DaimlerChrysler (DCX) stock rose as much as 2.9 percent on Friday as investors and analysts hailed news that turnaround expert Dieter Zetsche (search) would run its ailing Mercedes division as well as the group.

"This is very positive," said Karl Huber, fund manager at Activest in Munich. "They have found just the right man."

The world's fifth-biggest automaker announced on Thursday that Chrysler boss Zetsche, already slated to replace Juergen Schrempp (search) as the group's chief executive at year's end, would also take on the premium Mercedes division from next month.

Eckhard Cordes (search) a company veteran who had run Mercedes since October, quit when he didn't get the top job, leaving unfinished Mercedes' drive to rescue slumping profits.

Ferdinand Dudenhoeffer, a car sector analyst at B&D Forecast, played down talk that the dual role may be overwhelming.

"It would be too much for one man if he did not have a deep understanding of the car business and didn't know Mercedes, but Zetsche knows both," he said.

His deputy Tom LaSorda can be trusted to run Chrysler, while the group's commercial vehicles business is flourishing amid a global truck boom and its financial services arm operates mostly autonomously, Dudenhoeffer said.

This may leave Zetsche able to focus intensely on Mercedes without neglecting his group role.

A key question is whether the 52-year-old German will simply tweak Cordes's existing plan to resuscitate Mercedes profits and margins by cutting costs and boosting revenue, or instead clean house and launch a more drastic overhaul.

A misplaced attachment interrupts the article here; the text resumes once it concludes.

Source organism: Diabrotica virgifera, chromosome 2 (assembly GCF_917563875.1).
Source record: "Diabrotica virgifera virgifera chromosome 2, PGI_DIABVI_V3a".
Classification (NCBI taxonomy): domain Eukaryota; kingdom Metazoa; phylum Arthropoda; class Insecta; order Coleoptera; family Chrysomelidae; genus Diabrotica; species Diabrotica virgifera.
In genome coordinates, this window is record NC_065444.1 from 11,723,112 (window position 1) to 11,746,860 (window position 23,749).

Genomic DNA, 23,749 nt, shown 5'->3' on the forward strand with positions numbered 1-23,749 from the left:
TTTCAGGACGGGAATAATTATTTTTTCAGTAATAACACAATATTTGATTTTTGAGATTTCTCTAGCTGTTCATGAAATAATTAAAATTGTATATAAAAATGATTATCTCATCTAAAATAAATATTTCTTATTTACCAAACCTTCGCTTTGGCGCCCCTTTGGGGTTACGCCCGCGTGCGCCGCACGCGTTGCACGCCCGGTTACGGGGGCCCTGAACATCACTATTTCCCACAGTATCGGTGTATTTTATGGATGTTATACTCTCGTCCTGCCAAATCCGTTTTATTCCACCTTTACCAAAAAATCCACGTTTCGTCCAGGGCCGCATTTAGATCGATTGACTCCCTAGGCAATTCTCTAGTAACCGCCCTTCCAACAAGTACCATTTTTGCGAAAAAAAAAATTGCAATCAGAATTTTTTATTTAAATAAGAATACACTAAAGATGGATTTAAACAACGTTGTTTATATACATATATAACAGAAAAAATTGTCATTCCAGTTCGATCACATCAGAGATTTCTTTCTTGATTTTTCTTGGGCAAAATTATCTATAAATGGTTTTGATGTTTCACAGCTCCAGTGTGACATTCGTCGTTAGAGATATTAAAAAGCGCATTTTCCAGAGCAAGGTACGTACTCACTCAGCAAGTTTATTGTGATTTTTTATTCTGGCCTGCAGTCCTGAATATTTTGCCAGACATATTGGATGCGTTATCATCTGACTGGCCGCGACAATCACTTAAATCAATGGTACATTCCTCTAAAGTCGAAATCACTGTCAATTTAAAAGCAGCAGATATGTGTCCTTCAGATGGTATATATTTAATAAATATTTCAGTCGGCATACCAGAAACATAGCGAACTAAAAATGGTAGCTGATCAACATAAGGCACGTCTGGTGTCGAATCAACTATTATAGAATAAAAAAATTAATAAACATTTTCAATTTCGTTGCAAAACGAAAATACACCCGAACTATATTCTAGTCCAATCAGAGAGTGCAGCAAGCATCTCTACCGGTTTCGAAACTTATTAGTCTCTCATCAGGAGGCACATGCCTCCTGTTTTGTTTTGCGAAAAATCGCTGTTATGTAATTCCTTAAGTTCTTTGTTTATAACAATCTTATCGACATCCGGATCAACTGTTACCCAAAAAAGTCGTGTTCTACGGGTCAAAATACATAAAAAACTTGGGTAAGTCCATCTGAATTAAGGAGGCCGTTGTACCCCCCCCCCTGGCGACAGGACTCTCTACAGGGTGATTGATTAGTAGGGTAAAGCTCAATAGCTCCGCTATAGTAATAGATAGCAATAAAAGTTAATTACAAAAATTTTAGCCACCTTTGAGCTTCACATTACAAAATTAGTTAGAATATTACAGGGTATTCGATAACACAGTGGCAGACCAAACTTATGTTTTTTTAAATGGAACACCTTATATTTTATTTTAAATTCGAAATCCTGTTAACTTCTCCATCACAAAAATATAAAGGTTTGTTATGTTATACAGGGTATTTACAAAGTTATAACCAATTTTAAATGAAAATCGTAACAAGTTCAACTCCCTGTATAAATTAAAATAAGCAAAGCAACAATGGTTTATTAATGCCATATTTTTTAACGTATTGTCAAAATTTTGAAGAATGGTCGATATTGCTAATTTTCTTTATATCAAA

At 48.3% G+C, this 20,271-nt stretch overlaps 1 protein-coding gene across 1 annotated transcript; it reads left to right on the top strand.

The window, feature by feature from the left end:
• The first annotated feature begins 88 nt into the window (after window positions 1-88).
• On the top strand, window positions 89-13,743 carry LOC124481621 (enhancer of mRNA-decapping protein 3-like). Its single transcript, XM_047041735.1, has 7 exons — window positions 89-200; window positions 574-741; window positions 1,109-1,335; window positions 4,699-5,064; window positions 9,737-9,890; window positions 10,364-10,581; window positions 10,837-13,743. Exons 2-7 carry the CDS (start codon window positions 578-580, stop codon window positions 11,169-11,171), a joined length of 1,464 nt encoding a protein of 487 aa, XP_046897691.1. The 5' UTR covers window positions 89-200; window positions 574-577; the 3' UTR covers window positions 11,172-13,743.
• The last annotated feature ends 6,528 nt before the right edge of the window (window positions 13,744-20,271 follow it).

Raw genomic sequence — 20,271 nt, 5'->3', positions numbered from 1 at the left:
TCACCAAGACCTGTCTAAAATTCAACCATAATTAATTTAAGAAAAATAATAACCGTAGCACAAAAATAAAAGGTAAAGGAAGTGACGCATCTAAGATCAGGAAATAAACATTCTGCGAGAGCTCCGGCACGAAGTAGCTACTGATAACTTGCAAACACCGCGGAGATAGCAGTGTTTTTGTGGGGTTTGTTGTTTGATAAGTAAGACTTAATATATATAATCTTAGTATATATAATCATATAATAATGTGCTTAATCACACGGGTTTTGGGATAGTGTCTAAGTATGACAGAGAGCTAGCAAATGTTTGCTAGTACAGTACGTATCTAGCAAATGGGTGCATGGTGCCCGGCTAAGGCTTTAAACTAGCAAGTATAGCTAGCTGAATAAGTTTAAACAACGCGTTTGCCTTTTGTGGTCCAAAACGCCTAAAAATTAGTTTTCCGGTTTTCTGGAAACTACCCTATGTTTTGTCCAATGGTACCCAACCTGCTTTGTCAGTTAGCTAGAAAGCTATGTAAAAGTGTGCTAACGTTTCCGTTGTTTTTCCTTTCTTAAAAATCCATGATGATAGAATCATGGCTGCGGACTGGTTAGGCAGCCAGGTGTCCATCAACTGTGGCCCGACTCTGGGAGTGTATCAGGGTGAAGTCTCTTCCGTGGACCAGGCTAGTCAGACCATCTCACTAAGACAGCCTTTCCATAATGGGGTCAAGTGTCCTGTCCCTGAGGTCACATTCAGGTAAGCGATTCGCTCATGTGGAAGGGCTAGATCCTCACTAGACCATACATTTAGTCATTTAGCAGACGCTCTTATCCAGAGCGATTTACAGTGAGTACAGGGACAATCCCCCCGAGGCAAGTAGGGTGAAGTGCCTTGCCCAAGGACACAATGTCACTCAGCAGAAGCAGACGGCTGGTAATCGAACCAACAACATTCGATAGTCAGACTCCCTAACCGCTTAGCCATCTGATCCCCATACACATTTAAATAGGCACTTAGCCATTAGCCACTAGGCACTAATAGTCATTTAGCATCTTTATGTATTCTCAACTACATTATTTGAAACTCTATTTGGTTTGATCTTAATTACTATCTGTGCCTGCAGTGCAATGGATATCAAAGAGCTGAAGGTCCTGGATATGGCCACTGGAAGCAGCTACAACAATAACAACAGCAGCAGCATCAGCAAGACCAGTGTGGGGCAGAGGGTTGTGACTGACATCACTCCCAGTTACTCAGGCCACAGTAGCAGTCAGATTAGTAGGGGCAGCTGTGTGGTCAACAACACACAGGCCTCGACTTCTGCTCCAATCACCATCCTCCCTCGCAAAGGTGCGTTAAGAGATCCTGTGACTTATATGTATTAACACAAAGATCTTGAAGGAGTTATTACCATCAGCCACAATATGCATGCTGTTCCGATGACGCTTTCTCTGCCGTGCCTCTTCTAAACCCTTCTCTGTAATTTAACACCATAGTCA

"Zetsche is not a man who changes everything and starts afresh. He is a man who has known the Mercedes and the DaimlerChrysler organisation his whole life. He was not at war with these people, just the opposite," Dudenhoeffer said.

"I don't think that a big cleanout is coming, but rather that Zetsche will head into the future with these people with great motivation, something he does well."

Zetsche joined Daimler-Benz in 1976 and held a variety of jobs at Mercedes-Benz before going into Commercial Vehicles and then Chrysler.

Adam Jonas at Morgan Stanley thought Zetsche was more likely to get his hands dirty by delving deeply into Mercedes and retrenching management if needed.

"I don't think Zetsche is the kind of manager that is just going to inherit an incumbent plan and not alter it significantly," he said, adding it would be pure coincidence if Zetsche came up with the same target as Cordes to boost Mercedes margins to 7 percent by 2007.

Zetsche won't tinker with the prime goals of addressing chronic losses at the Smart minicar business, lowering complexity and improving quality, Jonas said.

"The principle of the plan makes sense but the methodology or how they attack it could have Zetsche's own spin on it," he said, suggesting the new boss may not even shy from the idea -- so far taboo -- of closing down Smart completely.

Jonas thought a full shutdown would cost 3 billion to 4 billion euros ($3.7 billion-$4.9 billion), which on paper would not add value.

"But what it does is it eliminates one of the biggest risks to the Mercedes turnaround and the biggest potential distraction of management time and attention. We think investors would react positively if they took an aggressive tone," he said.

He likened this to BMW's decision in 2000 to rid itself of Rover, a move that cost a fortune but transformed the company.

DaimlerChrysler had been the European car sector's laggard until last month's surprise news that Schrempp would leave. Now it has performed almost in line with the DJ Stoxx European car sector index this year.

Reuters data show its stock now trades at around 12.1 times estimated 2006 earnings per share versus 10.6 times for archrival BMW and 9.8 times for the index on average.